The last thing you want to happen on a fun motorhome trip is to run into any problems. Still, while you needn’t dwell on all the things that could go wrong, it is best to be prepared so you can handle any problems that might come up. One of the issues that could throw a wrench into your travels is a flat tire. Getting a flat on your motorhome isn’t quite the same as getting one of your everyday car, so it’s important to know what to do in this somewhat unlikely–but still possible–scenario.
Pull Over Safely
Just as you would if you got a flat on your car, once you realize you’ve got a blowout on your motorhome, you should pull over as soon as you can. While you’ll want to find a good spot on the side of the road that will accommodate the width of your motorhome, you should be wary of driving too far on a flat. Once you’re on the side of the road, put your indicator lights on. Consider bringing along in your trip some road cones or warning triangles that you can lay down behind your motorhome. This way, oncoming drivers will know to slow down and take caution as they pass you and your coach.
Why You Probably Can’t Fix It Yourself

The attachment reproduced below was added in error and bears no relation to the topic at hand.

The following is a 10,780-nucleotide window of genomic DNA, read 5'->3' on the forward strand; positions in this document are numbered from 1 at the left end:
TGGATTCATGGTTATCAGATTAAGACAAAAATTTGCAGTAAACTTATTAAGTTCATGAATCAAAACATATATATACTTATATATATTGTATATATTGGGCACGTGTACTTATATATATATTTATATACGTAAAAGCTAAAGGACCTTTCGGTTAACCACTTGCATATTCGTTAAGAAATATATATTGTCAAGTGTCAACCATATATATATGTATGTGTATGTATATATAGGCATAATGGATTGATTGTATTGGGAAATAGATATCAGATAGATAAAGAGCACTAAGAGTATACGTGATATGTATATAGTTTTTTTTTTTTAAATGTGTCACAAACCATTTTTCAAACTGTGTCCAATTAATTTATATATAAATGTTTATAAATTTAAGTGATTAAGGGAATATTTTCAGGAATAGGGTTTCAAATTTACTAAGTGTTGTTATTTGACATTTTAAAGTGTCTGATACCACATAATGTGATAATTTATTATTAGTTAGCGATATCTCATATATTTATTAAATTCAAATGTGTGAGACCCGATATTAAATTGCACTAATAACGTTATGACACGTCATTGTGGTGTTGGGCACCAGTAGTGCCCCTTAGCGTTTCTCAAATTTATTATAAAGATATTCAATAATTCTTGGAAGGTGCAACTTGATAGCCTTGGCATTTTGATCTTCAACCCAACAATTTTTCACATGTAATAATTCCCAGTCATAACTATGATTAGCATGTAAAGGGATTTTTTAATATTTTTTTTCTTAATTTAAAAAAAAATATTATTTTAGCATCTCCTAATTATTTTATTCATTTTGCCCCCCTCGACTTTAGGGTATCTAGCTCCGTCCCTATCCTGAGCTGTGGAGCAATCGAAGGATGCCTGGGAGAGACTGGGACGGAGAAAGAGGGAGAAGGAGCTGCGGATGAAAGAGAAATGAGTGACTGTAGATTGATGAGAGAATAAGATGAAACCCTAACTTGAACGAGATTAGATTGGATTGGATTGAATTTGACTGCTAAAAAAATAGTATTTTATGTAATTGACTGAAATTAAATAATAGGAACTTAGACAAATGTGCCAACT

If you’re more of a DIY person, you’ll find that, when it comes to fixing your motorhome’s flat tire, the deck is stacked against you. Most motorhomes don’t even come equipped with a flat tire, let alone a jack that will be able to lift the weight of your coach. Even if you did have the proper equipment, it would take up space that you may not have or want to give in your motorhome. Plus, while you may have had experience changing a car tire before, you probably haven’t had to change one on a motorhome, so when combining your inexperience against the backdrop of a possibly busy road, it’s safest just to let a mechanic to do the work for you.
Get a Professional to Handle It
Surely the last thing you’ll want to do on your trip is send your motorhome to the mechanic for a day or two, but consider this – do you want to risk further damaging your motor home, costing your more money than you would spend having it towed and fixed? Plus, there’s a good chance that your motorhome insurance covers just this issue, meaning you’ll only have to pay the deductible. Your insurance might not cover further damage caused by you in attempts to fix it yourself.
Prevent Flat Tires from Happening
While some flat tires are a result of just bad luck, you can do a few things to prevent them from happening in the first place. First of all, take a regular account of each tire’s pressure. You should check your tire pressure every morning before you drive. Ensuring that they’re at the right pressure will not only save you from a possible blowout, but it’ll also keep you driving with better fuel efficiency. It’s also a good idea to have your tires inspected every five years or so, and when driving, be sure you aren’t speeding and over capacity – these are two of the biggest factors in tire blowouts. A little work in maintaining your motorhome’s wheels can save you a lot of hassle from a flat tire.